Umarkot Fort

From Wikipedia, the free encyclopedia
Jump to navigation Jump to search
Umarkot Fort
Amarkot Fort
Part of Amarkot State Rajputana until 1947
Umerkot district, Sindh
Umarkot Fort view3.JPG
Fort Tower of Umarkot Fort
Coordinates25°21′49″N 69°44′2″E / 25.36361°N 69.73389°E / 25.36361; 69.73389Coordinates: 25°21′49″N 69°44′2″E / 25.36361°N 69.73389°E / 25.36361; 69.73389
TypeDesert Fortification
Site information
Controlled byPakistan
Open to
the public
Yes
ConditionProtected Monument
Site history
Built11th century
Built byRana Amar Singh[1]
Umerkot Fort view1.JPG

Umarkot Fort (Urdu: قِلعہ عُمَرکوٹ ‎), is a fort located in Umerkot, Sindh, also called Amarkot(Urdu: امَرکوٹ ‎), Emperor Akbar was born in Umarkot Fort when his father Humayun fled from the military defeats at the hands of Sher Shah Suri on 15 October 1542.[2] Rana Parasad of Umarkot, who had risen to power had given refuge to Mughal Emperor Humayun and it was there Hamida Bano Begum gave birth to young Akbar.[3] Later the Mughal Emperor Akbar became the Shahenshah of Hind and was a popular figure with both Hindus and Muslims. Umerkot has many sites of historical significance such as Mughal emperor Akbar's birthplace near to Umarkot Fort, currently King Akbar birth place is an open land. In 1746, the Mughal Subahdar, Noor Mohammad Kalhoro, built a fort at the location.[4] Later the British would take over that area.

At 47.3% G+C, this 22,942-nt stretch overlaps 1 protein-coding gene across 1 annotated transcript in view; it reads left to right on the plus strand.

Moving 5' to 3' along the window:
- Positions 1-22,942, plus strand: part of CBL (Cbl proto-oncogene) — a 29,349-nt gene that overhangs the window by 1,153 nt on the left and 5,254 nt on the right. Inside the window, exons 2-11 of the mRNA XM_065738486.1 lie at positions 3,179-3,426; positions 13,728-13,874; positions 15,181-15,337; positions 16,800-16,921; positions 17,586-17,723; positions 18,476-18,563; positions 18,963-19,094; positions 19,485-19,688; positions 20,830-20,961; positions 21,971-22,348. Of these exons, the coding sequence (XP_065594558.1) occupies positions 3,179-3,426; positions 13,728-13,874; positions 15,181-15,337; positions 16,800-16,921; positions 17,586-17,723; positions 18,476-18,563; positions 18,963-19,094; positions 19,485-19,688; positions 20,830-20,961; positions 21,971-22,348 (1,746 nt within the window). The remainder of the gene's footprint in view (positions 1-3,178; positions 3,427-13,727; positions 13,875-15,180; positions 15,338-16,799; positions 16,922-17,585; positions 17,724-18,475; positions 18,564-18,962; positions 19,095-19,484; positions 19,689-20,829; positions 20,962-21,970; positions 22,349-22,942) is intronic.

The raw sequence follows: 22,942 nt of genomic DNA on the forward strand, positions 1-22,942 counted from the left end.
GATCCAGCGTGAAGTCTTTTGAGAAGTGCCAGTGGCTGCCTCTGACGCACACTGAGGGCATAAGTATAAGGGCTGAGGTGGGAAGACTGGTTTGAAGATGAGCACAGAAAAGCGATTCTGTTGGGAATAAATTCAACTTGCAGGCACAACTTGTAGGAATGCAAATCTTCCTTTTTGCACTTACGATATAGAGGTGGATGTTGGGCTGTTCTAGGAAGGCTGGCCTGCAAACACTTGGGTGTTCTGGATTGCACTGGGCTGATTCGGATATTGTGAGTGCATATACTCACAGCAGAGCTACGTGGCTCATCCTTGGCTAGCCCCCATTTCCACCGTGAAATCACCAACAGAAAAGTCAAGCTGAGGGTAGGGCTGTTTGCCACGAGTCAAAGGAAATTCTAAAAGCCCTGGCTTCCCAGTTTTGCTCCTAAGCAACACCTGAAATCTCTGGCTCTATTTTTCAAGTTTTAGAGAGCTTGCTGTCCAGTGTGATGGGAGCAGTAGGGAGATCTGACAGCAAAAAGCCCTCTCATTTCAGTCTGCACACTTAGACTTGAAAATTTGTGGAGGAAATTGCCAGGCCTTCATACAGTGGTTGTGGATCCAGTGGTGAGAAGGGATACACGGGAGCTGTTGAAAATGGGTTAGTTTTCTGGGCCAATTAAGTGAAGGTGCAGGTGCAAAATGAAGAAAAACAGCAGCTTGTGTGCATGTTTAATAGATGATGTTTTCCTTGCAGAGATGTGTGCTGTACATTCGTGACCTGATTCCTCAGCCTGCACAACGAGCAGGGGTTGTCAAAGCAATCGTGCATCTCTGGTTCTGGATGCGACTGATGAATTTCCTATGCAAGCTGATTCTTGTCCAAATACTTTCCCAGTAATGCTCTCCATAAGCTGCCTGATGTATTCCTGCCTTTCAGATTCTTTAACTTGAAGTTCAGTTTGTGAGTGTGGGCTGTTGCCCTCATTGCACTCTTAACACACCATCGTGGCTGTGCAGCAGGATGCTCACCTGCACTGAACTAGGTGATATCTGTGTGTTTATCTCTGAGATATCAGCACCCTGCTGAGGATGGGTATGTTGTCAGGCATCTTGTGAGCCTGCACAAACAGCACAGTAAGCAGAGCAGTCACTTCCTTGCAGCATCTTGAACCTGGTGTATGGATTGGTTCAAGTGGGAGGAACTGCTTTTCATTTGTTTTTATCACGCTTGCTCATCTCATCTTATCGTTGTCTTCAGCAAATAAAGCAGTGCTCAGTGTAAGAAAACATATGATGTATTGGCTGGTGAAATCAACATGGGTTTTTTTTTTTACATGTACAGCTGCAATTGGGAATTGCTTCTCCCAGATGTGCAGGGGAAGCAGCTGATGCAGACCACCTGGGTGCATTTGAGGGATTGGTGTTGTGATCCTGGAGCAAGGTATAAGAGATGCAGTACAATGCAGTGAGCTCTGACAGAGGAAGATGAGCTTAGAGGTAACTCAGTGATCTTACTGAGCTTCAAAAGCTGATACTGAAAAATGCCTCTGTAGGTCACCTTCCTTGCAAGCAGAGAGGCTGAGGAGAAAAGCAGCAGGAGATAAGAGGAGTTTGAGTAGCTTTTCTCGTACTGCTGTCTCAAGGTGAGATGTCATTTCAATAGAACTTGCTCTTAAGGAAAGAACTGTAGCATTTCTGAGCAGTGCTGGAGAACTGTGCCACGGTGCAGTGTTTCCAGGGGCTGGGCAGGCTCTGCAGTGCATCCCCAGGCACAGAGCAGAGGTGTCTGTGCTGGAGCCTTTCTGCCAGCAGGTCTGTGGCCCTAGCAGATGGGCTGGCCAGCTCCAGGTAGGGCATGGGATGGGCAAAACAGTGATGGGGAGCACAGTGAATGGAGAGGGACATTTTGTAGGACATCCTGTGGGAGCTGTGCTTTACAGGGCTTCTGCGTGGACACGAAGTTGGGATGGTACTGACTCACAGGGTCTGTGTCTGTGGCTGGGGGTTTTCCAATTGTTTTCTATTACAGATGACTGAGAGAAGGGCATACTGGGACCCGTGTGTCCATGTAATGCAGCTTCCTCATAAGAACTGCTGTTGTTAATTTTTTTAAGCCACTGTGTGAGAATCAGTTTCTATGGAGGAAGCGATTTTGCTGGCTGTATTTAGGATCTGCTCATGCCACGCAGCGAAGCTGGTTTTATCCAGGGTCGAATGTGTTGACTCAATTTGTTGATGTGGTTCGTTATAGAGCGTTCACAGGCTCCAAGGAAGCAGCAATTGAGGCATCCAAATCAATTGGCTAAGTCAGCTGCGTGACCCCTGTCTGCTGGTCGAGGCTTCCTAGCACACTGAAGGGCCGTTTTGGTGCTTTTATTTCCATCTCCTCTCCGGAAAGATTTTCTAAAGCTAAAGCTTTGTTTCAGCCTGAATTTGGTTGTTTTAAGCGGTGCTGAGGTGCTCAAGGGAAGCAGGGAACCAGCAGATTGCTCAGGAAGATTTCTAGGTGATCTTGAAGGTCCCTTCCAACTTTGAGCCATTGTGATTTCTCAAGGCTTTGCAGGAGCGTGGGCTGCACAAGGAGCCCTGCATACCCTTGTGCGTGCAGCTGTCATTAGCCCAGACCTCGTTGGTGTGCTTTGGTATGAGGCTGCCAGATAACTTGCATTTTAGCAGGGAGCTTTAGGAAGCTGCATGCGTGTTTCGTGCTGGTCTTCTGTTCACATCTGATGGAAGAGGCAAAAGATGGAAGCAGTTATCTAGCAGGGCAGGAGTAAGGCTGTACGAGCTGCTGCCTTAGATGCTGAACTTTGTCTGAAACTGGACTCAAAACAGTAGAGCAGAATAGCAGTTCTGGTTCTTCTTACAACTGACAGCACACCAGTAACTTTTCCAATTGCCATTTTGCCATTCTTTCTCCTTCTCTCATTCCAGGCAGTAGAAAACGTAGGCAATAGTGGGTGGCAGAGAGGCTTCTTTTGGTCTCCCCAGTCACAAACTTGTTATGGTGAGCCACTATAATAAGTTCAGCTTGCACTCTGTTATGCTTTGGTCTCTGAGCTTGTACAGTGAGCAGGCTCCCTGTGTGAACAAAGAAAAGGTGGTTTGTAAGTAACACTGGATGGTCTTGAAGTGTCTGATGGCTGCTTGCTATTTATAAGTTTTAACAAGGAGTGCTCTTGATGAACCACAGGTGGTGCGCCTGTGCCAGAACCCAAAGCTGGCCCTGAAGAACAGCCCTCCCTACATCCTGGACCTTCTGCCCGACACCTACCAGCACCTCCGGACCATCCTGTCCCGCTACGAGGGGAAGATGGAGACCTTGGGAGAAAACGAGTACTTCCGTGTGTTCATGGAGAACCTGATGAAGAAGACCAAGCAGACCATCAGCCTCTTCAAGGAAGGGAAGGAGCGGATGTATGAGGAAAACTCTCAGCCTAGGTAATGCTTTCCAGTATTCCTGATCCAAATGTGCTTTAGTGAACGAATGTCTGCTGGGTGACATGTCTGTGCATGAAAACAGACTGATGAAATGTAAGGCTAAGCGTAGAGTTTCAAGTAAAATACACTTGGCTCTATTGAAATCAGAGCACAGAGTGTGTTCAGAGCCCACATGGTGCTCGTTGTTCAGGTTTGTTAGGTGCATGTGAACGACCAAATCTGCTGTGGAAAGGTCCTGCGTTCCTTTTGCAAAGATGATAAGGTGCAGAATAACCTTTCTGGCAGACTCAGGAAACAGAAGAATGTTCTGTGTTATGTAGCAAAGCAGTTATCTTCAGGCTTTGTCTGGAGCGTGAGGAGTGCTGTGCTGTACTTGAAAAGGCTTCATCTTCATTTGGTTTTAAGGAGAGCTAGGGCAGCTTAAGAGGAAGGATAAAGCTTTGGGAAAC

Amarkot fort was built by Rana Amar Singh in 11th century.[1] It remained under control of Hindu Rajput dynasty known as the Ranas of Umerkot, but later was taken over by the Pakistani Government after formation of Pakistan. However, Rana family still have their jagir located 16 km away.[3] The governorship of fort was possessed by Rana Megraj.[5]

Folklore[edit]

Another significant story relating to Umarkot is that of Umar Marvi. Marvi was a young Thari girl abducted by Umar, the then ruler, who wanted to marry because of her beauty. Upon her refusal, she was imprisoned in the historic Umerkot Fort for many years until her ultimate release. Because of her courage, Marvi is an ideal for the local people.[2]

See also[edit]

References[edit]

  1. ^ a b https://www.dawn.com/news/1157340
  2. ^ a b umerkot fort, sindh, retrieved 13 June 2012
  3. ^ a b Woman's Triumph By Asha Ranawat. 2006. pp. 63–64.
  4. ^ Thar: The Great Pakistani Desert, Land, History, People, 2001, p. 79
  5. ^ "The Sacking of 'Umarkot". www.infinityfoundation.com. Retrieved 27 August 2015.